Japan: Snow in Tokyo 40 Days Early

“first accumulation in November since 1875, when such observations began”

At least 13 people were injured on Nov. 24 after central Tokyo, Yokohama and Kofu, capital of Yamanashi Prefecture, experienced their first snowfalls in November in 54 years.

The injuries, including broken bones in four cases, were reported in the capital and Kanagawa and Saitama prefectures. They were mainly caused by falls on slippery surfaces.

The snow caused extensive delays on private railways in the Tokyo area. Services on some sections of the JR Chuo and Ome lines were temporarily halted because tree branches weighed down by the snow were at risk of touching wires along the tracks.

Although much of the snow immediately melted in central Tokyo, enough of the white stuff remained on the ground for the first accumulation in November since 1875, when such observations began.

Snow also accumulated on the ground in Mito, capital of Ibaraki Prefecture, for the first time in November since 1897.


The first snow of the season in Tokyo’s Chiyoda Ward landed around 6:15 a.m. on Nov. 24, 40 days earlier than usual and 49 days ahead of last year’s date, the Japan Meteorological Agency said.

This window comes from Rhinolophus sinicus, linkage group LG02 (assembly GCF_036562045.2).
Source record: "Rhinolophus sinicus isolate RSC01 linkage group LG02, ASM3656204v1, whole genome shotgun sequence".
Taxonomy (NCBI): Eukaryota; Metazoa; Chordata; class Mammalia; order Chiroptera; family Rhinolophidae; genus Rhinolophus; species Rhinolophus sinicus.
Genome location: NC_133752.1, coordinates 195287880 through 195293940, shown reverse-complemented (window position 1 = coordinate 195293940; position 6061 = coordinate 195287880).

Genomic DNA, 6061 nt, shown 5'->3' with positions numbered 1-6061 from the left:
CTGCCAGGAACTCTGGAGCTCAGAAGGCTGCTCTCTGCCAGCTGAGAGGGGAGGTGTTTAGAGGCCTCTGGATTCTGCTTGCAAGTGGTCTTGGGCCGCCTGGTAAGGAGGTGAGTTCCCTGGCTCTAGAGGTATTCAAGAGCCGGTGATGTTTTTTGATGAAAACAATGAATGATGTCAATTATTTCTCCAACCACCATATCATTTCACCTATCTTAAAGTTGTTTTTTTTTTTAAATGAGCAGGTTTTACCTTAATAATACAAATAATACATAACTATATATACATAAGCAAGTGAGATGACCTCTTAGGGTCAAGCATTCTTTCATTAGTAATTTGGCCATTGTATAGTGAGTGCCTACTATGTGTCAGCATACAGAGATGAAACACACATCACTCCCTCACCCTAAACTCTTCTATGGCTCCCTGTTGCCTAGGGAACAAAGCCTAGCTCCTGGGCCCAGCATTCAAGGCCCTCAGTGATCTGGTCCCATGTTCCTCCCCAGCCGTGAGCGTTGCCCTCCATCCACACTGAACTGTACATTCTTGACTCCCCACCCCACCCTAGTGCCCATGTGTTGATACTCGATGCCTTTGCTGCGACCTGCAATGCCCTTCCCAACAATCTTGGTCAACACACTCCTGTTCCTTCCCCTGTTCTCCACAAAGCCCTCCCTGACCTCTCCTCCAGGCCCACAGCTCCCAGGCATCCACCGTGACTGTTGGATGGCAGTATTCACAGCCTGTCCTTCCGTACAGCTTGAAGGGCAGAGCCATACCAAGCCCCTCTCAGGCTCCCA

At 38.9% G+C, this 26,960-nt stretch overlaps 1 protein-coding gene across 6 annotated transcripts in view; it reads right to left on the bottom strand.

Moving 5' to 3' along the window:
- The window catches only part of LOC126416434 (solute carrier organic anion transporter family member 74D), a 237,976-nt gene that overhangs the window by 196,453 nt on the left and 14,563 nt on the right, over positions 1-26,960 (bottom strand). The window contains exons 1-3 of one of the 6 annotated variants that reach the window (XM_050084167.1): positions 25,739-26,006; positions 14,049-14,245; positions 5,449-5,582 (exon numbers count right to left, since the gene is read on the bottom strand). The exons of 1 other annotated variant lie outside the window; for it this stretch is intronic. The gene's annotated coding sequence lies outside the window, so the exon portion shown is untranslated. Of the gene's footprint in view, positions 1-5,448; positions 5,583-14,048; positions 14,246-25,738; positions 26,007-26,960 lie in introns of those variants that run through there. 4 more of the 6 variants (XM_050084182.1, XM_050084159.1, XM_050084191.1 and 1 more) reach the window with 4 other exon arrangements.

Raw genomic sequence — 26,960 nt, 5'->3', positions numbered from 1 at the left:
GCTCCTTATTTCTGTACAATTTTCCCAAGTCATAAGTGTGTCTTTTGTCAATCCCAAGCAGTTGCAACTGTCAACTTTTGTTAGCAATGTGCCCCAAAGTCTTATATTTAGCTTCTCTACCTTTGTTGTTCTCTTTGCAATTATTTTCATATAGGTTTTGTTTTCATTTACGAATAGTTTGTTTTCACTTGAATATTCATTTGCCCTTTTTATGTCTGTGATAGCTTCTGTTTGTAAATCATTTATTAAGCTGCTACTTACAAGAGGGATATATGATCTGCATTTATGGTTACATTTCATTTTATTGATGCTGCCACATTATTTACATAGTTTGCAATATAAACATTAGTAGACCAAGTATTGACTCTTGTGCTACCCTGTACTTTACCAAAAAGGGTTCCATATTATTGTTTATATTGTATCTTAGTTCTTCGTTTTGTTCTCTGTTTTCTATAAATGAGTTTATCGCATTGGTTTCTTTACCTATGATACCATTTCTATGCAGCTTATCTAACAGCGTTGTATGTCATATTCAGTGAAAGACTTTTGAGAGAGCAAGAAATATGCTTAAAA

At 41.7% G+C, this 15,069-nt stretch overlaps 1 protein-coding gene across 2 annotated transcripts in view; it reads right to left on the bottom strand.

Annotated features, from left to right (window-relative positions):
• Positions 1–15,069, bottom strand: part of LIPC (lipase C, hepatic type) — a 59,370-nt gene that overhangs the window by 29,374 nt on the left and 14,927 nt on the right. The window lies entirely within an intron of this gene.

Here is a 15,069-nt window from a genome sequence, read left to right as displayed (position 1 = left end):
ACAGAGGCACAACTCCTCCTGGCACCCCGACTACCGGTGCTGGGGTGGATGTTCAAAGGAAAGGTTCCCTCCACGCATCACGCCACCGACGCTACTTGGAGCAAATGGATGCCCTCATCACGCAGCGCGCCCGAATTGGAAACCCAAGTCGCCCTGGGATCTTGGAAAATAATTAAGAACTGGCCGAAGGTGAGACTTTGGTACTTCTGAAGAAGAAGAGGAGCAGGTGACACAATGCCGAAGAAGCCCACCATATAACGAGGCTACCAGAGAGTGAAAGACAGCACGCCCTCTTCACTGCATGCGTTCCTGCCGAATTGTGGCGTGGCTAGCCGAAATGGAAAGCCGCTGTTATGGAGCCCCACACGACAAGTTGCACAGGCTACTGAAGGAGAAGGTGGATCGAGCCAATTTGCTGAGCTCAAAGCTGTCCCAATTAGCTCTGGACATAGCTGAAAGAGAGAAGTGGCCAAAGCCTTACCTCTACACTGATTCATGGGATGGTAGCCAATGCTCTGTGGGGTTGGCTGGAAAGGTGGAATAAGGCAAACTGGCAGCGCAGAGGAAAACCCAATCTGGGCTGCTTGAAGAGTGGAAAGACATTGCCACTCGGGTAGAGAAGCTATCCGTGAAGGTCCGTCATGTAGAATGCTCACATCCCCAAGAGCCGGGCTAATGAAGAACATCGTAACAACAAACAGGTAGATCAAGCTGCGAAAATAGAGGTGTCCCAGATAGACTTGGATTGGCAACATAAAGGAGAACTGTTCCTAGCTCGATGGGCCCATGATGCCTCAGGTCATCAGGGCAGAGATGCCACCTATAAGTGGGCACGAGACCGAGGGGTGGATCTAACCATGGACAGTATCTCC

According to records, the earliest day snow has hit central Tokyo is Nov. 17, in 1900.

The snow in and around Kanto was caused by a cold air mass, similar to ones seen in mid-winter, hovering over the region as low atmospheric pressure accompanying a front line moved east on the morning of Nov. 24, the agency said.


Snow also fell in Hokkaido and other regions that are more accustomed to snow. By 9 a.m., snow had accumulated to a height of 82 cm in Horokanai in northern Hokkaido and 14 cm in Iida, Nagano Prefecture.

Full story here

Average temperatures at this time of year are highs of 14 degrees Celsius and rose as far as 20C as recently as Sunday.

“I was shocked,” said Masaru Machida, who had just finished night shift work and was walking home. “It’s too early.”

Though Tokyo, which is on roughly the same latitude as the US city of Raleigh, North Carolina, does see snow at least once a year, it usually falls in January or February and rarely accumulates for long.

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